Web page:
Jack_in_VA, that amp.... too TOO expensive, woah

Not only that it comes from the UK and the exchange rate impacts it.

In my CB years one of the station engineers was a friend of ours put a CB antenna (Big Stick) 900 ft up their 1140 ft tower. 900 ft because we bought a 1000 ft reel of coax and needed 100 ft to get from the tower to transmitter bldg. As the old CBers used to say we could "Blow Smoke".

That said sometimes height is not the answer to good reception. In the early days of TV one of my neighbors worked for an appliance store (Wards TV) single store parent of Circuit City. He had an antenna mounted on a trailer with a crank-up tower. He would come to the home and crank the antenna up and down until the "sweet" spot was found. That's the height he would install the antenna.

At first we only had one station that carried all three networks then 3 stations that were not close together. They sold a "Richmond" special which consisted of 3 separate antennas for those who didn't want to invest in a rotator. One for channel 6, Channel 8 and channel 12. Each was mounted on a single mast with proper vertical spacing and aimed at the correct tower.

Here even with Directv they did not broadcast our locals in HD so the only way was to put up an antenna. For several years we experimented with the help of the station engineer from a LINTV station. It was very interesting and a lot of us including the stations learned a lot. Even now the PQ with the Antenna is a little better than that on Directv but I think my DVR is screwing up my main tv because my tv in the bedroom has much better PQ.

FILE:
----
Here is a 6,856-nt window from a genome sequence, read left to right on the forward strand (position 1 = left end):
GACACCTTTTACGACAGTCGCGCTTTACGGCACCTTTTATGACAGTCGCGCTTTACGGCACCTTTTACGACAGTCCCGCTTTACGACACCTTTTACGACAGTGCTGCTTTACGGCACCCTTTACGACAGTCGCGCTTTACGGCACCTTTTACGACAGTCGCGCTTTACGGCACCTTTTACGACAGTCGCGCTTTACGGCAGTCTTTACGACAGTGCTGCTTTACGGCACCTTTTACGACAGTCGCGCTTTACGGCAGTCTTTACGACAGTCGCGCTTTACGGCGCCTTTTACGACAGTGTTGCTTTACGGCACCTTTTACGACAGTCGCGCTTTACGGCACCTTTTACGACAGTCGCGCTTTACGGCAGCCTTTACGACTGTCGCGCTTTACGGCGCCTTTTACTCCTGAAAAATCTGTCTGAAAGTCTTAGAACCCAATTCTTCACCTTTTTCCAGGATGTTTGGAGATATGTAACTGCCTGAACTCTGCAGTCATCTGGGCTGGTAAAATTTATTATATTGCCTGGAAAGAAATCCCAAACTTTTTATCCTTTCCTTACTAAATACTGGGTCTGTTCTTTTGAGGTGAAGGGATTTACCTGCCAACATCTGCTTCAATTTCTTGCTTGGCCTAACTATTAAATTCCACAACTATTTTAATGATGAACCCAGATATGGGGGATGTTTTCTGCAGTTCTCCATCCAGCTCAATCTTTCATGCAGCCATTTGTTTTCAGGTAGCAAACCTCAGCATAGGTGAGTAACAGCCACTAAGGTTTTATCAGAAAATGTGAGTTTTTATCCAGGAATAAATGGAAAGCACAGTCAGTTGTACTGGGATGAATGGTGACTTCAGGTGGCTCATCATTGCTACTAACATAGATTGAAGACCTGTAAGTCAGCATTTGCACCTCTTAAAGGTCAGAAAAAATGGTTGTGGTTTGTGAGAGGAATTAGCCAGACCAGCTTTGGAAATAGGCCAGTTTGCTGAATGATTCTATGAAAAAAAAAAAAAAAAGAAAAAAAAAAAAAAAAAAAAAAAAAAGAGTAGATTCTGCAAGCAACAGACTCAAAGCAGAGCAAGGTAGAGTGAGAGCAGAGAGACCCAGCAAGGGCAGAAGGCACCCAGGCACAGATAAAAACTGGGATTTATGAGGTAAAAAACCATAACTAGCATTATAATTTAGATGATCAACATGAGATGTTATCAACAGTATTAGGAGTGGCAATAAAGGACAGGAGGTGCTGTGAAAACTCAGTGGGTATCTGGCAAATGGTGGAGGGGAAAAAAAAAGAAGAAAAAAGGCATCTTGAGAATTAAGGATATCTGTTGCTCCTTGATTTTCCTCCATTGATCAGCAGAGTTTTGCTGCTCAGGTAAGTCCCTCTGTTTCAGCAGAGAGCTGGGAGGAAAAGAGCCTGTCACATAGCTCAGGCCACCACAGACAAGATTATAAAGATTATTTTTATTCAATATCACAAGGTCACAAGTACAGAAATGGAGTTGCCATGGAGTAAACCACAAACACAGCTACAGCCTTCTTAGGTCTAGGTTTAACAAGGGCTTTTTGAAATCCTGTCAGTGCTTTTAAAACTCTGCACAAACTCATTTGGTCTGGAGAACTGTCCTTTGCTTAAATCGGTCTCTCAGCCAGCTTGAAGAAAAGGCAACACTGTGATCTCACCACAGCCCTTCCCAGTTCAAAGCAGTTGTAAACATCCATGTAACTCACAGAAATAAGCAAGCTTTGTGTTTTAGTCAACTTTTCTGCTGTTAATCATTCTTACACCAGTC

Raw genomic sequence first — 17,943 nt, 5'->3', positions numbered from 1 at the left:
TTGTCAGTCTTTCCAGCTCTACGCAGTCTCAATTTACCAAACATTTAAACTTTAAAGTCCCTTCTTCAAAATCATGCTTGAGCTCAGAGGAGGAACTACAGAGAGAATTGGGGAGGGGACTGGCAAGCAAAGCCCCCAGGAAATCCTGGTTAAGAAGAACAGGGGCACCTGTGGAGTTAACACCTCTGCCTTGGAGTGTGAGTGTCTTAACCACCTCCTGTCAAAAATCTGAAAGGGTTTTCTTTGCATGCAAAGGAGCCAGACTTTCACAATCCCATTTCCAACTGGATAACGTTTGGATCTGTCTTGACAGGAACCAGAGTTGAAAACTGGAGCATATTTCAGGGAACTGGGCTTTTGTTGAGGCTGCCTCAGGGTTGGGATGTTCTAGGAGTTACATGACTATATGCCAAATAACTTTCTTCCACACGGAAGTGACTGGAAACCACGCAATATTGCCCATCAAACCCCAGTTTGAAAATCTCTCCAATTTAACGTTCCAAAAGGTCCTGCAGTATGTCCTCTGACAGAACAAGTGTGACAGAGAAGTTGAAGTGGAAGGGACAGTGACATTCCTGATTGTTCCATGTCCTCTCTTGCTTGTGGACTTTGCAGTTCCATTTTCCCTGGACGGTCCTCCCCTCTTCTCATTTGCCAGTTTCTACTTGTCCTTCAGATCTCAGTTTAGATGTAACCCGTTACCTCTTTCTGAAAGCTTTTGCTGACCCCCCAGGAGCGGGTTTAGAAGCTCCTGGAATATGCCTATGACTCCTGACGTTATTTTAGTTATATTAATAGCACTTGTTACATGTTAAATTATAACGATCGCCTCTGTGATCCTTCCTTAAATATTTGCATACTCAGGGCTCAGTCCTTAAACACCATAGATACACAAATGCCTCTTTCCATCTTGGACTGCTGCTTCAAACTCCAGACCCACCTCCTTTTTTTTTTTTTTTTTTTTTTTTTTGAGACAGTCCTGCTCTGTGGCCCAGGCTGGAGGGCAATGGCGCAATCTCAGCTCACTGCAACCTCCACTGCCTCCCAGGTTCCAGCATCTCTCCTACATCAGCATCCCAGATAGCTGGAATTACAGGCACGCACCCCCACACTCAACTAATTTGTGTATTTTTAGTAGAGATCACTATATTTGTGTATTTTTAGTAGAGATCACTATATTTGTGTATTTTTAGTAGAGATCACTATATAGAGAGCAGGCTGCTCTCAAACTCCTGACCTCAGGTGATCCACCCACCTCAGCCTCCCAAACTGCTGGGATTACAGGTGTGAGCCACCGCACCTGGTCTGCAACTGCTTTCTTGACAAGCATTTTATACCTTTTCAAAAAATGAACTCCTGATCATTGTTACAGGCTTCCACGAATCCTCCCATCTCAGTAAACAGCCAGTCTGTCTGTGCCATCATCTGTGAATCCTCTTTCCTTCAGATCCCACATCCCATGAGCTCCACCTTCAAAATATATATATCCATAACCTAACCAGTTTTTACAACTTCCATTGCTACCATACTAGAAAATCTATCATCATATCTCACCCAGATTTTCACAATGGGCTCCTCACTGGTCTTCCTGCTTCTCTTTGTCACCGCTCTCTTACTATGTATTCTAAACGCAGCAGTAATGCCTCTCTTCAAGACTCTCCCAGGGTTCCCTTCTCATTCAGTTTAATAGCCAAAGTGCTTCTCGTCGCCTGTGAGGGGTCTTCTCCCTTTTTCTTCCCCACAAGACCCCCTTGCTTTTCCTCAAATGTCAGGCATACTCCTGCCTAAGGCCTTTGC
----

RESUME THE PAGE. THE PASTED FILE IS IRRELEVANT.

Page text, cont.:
I look at 47 miles to the Hampton Roads stations and the Richmond stations are about 65 miles. Can only get Richmond with the leaves off the trees.

telco_mtl

join:2012-01-06
reply to alkizmo
said by alkizmo:

said by fartness:

Buy both and return one?

One of them is from a store with no return unless defective (exchange only) policy.

Also I'd rather not be playing on my roof switching back and forth between two antennas :P
AND, the tree doesn't have leaves anymore at this time of the year, so I wouldn't be able to test how they behave differently in summer time.

you bought from that store near the bar b barn eh:P

over here on the south shore im able to get WPTZ, WCAX, WETK, WFFF and WVNY if i point my rotor at mount mansfield, I never looked on a map where the transmitters are but i can get WCFE when i point at the adirondacks, i think they are still at tupper lake, also on a clear day i can sometimes get WMTW if i play with the rotor